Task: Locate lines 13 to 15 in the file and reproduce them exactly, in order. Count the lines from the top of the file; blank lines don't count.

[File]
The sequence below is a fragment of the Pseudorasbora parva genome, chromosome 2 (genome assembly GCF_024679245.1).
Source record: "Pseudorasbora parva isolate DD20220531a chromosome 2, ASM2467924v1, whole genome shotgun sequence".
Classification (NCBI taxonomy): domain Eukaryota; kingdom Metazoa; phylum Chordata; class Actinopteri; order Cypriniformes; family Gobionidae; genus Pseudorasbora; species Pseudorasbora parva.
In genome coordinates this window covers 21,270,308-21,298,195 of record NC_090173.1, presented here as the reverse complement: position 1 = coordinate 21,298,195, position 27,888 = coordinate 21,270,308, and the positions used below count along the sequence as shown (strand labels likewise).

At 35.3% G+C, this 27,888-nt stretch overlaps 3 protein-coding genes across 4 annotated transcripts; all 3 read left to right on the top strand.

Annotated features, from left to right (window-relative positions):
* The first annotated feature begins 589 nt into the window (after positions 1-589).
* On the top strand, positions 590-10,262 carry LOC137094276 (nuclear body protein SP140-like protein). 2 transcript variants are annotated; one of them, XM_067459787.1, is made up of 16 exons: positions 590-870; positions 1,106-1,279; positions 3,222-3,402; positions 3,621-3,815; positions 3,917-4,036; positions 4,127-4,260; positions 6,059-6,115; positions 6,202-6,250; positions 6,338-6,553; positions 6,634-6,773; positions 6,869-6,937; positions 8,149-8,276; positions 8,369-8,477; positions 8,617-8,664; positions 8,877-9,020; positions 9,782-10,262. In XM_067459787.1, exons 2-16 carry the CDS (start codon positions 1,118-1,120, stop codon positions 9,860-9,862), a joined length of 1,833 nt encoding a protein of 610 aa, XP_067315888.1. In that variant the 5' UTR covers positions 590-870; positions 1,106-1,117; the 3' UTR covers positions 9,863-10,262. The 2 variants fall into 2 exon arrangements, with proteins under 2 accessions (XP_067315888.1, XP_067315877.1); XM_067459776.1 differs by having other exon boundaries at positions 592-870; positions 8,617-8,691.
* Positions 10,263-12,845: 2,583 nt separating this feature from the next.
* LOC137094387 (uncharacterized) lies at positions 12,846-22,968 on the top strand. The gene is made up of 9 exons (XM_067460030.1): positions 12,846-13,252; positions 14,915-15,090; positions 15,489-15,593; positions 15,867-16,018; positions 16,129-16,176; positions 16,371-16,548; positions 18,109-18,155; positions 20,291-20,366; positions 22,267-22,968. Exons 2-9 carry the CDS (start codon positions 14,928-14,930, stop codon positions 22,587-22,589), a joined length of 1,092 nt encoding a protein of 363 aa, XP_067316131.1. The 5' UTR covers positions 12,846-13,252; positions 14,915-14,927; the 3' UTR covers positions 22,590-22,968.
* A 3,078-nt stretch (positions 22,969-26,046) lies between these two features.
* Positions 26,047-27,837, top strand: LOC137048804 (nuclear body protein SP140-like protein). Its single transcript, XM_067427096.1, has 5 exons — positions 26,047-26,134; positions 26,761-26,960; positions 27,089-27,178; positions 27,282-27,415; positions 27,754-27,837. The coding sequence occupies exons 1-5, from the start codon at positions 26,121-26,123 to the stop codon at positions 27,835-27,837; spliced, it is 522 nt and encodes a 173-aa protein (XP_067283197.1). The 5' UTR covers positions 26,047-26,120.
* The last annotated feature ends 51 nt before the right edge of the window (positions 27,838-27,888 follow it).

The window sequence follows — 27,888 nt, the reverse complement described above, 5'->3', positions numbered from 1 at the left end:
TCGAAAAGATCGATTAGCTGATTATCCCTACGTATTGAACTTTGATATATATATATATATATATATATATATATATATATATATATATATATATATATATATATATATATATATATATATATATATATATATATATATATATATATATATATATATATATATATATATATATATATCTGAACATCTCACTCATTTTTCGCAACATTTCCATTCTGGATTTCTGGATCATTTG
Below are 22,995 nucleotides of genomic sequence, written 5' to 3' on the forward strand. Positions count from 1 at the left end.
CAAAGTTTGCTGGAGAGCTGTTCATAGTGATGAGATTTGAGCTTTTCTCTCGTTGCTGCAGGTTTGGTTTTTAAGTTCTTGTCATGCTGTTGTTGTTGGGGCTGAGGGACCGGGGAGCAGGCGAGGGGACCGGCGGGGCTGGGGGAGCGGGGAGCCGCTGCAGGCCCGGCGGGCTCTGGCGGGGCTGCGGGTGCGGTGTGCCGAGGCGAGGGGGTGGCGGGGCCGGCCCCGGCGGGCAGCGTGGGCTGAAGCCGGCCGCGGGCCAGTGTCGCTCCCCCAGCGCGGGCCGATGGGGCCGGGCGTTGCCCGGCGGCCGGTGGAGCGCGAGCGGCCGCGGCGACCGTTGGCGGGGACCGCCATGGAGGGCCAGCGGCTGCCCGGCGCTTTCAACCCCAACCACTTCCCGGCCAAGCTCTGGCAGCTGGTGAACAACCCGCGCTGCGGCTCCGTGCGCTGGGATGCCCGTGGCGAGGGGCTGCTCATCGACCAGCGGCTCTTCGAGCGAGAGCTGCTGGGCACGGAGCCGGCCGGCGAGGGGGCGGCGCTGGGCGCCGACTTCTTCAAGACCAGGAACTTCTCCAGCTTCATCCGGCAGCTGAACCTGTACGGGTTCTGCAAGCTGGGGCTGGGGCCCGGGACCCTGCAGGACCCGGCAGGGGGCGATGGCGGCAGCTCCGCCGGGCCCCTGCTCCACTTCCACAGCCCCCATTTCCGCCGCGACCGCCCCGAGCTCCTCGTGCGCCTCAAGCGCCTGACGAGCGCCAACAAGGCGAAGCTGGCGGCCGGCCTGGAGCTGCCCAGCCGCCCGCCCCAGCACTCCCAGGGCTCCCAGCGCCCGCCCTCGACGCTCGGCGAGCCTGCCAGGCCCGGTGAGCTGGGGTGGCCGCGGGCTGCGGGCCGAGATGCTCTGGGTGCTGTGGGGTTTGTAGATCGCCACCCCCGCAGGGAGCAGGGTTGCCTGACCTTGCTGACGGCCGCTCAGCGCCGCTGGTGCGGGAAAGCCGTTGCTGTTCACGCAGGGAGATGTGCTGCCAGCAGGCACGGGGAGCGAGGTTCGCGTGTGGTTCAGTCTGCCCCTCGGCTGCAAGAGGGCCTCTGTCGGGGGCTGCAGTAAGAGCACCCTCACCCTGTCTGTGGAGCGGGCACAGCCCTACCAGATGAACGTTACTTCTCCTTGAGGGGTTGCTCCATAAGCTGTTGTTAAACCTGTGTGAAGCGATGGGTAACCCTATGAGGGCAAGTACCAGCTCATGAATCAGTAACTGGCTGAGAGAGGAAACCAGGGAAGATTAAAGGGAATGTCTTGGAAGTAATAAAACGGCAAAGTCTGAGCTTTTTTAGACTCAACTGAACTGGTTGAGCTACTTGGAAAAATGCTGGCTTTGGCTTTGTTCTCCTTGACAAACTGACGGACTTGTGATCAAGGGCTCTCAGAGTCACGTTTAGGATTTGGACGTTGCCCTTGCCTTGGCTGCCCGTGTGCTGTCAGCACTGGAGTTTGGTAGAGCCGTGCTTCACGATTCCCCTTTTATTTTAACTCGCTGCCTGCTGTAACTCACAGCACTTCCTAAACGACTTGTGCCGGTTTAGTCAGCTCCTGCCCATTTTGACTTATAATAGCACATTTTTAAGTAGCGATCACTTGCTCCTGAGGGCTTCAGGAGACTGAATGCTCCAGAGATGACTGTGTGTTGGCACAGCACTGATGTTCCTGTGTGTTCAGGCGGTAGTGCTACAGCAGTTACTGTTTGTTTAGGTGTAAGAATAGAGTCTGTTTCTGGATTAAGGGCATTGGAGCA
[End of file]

* The last annotated feature ends 51 nt before the right edge of the window (positions 27,838-27,888 follow it).

The window sequence follows — 27,888 nt, the reverse complement described above, 5'->3', positions numbered from 1 at the left end:
TCGAAAAGATCGATTAGCTGATTATCCCTACGTATTGAACTTTGATATATATATATATATATATATATATATATATATATATATATATATATATATATATATATATATATATATATATATATATATATATATATATATATATATATATATATATATATATATATATATATATATATCTGAACATCTCACTCATTTTTCGCAACATTTCCATTCTGGATTTCTGGATCATTTG